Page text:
The disability proceeds are taxable to you if your employer paid all of the disability premiums for you and did not include the amount in your gross income, or if your employer paid you directly while you were disabled. If you paid all of the premiums with after-tax income, or if your employer made the contributions and included the amounts in your gross income, any disability insurance benefits paid to you are exempt from tax.

If your employer pays part of each premium and you pay the balance with after-tax dollars, you won't owe income tax on any disability benefit that can be attributed to your portion of the premium. However, you will owe taxes on the portion that can be attributed to your employer's contribution.

For example, Mike contributes $30 per month (after tax) to a disability plan. His employer also contributes $30 per month to the same plan. Mike becomes disabled. Under the terms of the disability insurance contract, Mike receives $3,000 per month for each month he is disabled. Since Mike's employer paid 50 percent of the disability premiums, 50 percent of the benefits will be subject to tax, and $1,500 per month will be subject to income tax.

Different rules may apply if you receive disability benefits through a government disability program, such as Social Security, Veterans Administration, or the military. In addition, different rules apply to workers' compensation. For more information, consult a tax professional.



How can I reduce the cost of disability insurance?


Start by finding out if you're eligible for disability benefits from a group disability insurance plan. For the most part, group insurance is less expensive than individual policies. Keep in mind, however, that group insurance offers fewer and less flexible benefits. You'll want to check with your employer, insurance agent, professional association, or state insurance department to find out what group plans you're eligible for.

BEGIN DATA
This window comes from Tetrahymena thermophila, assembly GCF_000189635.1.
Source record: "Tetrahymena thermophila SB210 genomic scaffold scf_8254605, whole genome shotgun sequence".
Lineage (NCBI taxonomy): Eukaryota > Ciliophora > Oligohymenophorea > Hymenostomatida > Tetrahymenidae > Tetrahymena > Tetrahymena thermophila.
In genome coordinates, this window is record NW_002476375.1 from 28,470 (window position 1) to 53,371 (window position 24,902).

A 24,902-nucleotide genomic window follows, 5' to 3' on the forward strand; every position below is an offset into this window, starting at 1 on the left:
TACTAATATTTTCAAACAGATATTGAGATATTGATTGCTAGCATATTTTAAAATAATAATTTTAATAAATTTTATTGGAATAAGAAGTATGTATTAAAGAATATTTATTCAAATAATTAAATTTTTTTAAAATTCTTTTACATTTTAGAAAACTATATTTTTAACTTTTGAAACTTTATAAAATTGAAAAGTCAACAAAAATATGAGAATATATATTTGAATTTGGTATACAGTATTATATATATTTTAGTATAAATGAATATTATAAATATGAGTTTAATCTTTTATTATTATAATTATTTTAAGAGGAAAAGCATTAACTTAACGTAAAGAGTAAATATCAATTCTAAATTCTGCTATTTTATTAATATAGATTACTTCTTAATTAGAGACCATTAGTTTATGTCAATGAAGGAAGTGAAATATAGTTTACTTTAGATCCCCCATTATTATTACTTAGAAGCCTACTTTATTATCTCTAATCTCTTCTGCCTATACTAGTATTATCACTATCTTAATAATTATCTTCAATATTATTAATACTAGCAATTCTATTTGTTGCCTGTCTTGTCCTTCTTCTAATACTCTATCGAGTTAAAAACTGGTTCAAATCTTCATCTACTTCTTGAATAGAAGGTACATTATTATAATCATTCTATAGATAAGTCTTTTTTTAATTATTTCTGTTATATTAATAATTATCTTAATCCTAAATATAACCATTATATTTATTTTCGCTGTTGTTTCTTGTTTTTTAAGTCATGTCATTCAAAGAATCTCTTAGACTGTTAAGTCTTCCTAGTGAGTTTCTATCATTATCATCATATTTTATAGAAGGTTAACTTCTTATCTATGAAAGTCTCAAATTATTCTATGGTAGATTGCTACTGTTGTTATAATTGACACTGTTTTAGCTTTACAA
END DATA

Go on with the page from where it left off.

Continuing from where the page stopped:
If group disability insurance is not available to you or if you need additional coverage, there are several strategies you can use to make individual disability coverage more affordable:

• Lower the monthly benefit you would receive if you became disabled. Most disability income insurance policies offer a range of benefit amounts that you can choose from.

• Increase the waiting period before benefits begin to match up with a short-term disability policy. Waiting periods can range anywhere from one month to several years. If you decide to lengthen the waiting period, commit yourself to establishing an emergency cash fund that will cover your expenses during that time.

• Check your policy to see if you're paying for any optional coverages you could do without and can omit from your policy.

• Shorten your benefit period. Typical benefit periods include one, two, five years, and up. However, exercise caution. This strategy may be the least cost effective if your benefits stop before your disability ends.

Note: Before you make a decision on disability insurance, review your financial situation to see how much coverage you need. One of the dangers in trying to reduce the cost of disability insurance is that you'll end up with a policy that doesn't adequately protect you. We recommend you buy the best coverage you can afford. Sometimes, however, it comes down to this: Either you buy no disability insurance or you buy a low-cost policy. In this case, any coverage you buy is better than no coverage.

Guarantees and benefits provided by life insurance products are subject to the claims-paying ability of the issuing insurance company.